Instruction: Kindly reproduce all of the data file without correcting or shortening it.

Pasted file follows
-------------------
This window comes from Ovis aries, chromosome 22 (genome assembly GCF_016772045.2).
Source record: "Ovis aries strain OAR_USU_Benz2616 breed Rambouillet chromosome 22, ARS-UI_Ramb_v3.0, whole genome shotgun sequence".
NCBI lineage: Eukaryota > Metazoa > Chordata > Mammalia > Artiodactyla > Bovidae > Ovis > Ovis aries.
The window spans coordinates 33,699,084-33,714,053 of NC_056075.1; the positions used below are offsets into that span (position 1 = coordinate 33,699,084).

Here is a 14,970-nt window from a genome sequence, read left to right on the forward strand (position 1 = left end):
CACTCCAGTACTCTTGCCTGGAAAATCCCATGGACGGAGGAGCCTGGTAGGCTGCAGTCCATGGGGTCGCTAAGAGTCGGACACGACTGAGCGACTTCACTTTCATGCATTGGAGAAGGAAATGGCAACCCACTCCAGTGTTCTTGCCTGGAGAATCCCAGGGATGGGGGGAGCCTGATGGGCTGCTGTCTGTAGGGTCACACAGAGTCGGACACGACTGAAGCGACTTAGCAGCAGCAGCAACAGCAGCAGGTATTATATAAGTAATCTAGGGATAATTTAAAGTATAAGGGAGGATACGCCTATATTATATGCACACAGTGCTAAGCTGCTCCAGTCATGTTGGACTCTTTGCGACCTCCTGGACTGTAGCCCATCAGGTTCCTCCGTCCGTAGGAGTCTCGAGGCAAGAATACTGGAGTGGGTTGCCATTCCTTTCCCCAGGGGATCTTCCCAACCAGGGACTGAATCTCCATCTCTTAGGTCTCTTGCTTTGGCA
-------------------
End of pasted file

This window comes from Ovis aries, chromosome 22 (genome assembly GCF_016772045.2).
Source record: "Ovis aries strain OAR_USU_Benz2616 breed Rambouillet chromosome 22, ARS-UI_Ramb_v3.0, whole genome shotgun sequence".
NCBI lineage: Eukaryota > Metazoa > Chordata > Mammalia > Artiodactyla > Bovidae > Ovis > Ovis aries.
The window spans coordinates 33,699,084-33,714,053 of NC_056075.1; the positions used below are offsets into that span (position 1 = coordinate 33,699,084).

Here is a 14,970-nt window from a genome sequence, read left to right on the forward strand (position 1 = left end):
CACTCCAGTACTCTTGCCTGGAAAATCCCATGGACGGAGGAGCCTGGTAGGCTGCAGTCCATGGGGTCGCTAAGAGTCGGACACGACTGAGCGACTTCACTTTCATGCATTGGAGAAGGAAATGGCAACCCACTCCAGTGTTCTTGCCTGGAGAATCCCAGGGATGGGGGGAGCCTGATGGGCTGCTGTCTGTAGGGTCACACAGAGTCGGACACGACTGAAGCGACTTAGCAGCAGCAGCAACAGCAGCAGGTATTATATAAGTAATCTAGGGATAATTTAAAGTATAAGGGAGGATACGCCTATATTATATGCACACAGTGCTAAGCTGCTCCAGTCATGTTGGACTCTTTGCGACCTCCTGGACTGTAGCCCATCAGGTTCCTCCGTCCGTAGGAGTCTCGAGGCAAGAATACTGGAGTGGGTTGCCATTCCTTTCCCCAGGGGATCTTCCCAACCAGGGACTGAATCTCCATCTCTTAGGTCTCTTGCTTTGGCA